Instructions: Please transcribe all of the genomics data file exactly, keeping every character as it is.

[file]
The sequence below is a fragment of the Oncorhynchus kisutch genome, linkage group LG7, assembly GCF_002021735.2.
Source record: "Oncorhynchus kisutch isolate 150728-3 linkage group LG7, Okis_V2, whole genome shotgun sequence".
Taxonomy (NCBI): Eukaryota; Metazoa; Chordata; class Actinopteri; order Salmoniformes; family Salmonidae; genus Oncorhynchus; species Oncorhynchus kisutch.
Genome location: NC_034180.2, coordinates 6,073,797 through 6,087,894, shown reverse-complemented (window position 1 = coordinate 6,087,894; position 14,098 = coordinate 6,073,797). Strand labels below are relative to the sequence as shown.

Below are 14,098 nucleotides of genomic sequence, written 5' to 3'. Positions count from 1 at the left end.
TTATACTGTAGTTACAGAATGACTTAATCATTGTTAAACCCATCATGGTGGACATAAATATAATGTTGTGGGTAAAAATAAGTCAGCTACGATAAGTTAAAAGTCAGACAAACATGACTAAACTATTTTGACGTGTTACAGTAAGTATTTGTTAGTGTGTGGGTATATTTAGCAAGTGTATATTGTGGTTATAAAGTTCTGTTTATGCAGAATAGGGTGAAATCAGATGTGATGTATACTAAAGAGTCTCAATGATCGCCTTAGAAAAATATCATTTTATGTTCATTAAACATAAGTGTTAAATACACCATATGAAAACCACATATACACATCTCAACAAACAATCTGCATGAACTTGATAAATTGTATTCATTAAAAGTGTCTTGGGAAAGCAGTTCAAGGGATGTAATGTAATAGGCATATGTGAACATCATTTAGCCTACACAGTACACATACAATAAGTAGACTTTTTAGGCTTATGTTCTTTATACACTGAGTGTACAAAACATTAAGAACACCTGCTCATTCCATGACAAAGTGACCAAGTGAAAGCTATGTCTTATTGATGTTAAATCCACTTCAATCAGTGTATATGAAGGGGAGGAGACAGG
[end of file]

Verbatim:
The sequence below is a fragment of the Oncorhynchus kisutch genome, linkage group LG7, assembly GCF_002021735.2.
Source record: "Oncorhynchus kisutch isolate 150728-3 linkage group LG7, Okis_V2, whole genome shotgun sequence".
Taxonomy (NCBI): Eukaryota; Metazoa; Chordata; class Actinopteri; order Salmoniformes; family Salmonidae; genus Oncorhynchus; species Oncorhynchus kisutch.
Genome location: NC_034180.2, coordinates 6,073,797 through 6,087,894, shown reverse-complemented (window position 1 = coordinate 6,087,894; position 14,098 = coordinate 6,073,797). Strand labels below are relative to the sequence as shown.

Below are 14,098 nucleotides of genomic sequence, written 5' to 3'. Positions count from 1 at the left end.
TTATACTGTAGTTACAGAATGACTTAATCATTGTTAAACCCATCATGGTGGACATAAATATAATGTTGTGGGTAAAAATAAGTCAGCTACGATAAGTTAAAAGTCAGACAAACATGACTAAACTATTTTGACGTGTTACAGTAAGTATTTGTTAGTGTGTGGGTATATTTAGCAAGTGTATATTGTGGTTATAAAGTTCTGTTTATGCAGAATAGGGTGAAATCAGATGTGATGTATACTAAAGAGTCTCAATGATCGCCTTAGAAAAATATCATTTTATGTTCATTAAACATAAGTGTTAAATACACCATATGAAAACCACATATACACATCTCAACAAACAATCTGCATGAACTTGATAAATTGTATTCATTAAAAGTGTCTTGGGAAAGCAGTTCAAGGGATGTAATGTAATAGGCATATGTGAACATCATTTAGCCTACACAGTACACATACAATAAGTAGACTTTTTAGGCTTATGTTCTTTATACACTGAGTGTACAAAACATTAAGAACACCTGCTCATTCCATGACAAAGTGACCAAGTGAAAGCTATGTCTTATTGATGTTAAATCCACTTCAATCAGTGTATATGAAGGGGAGGAGACAGG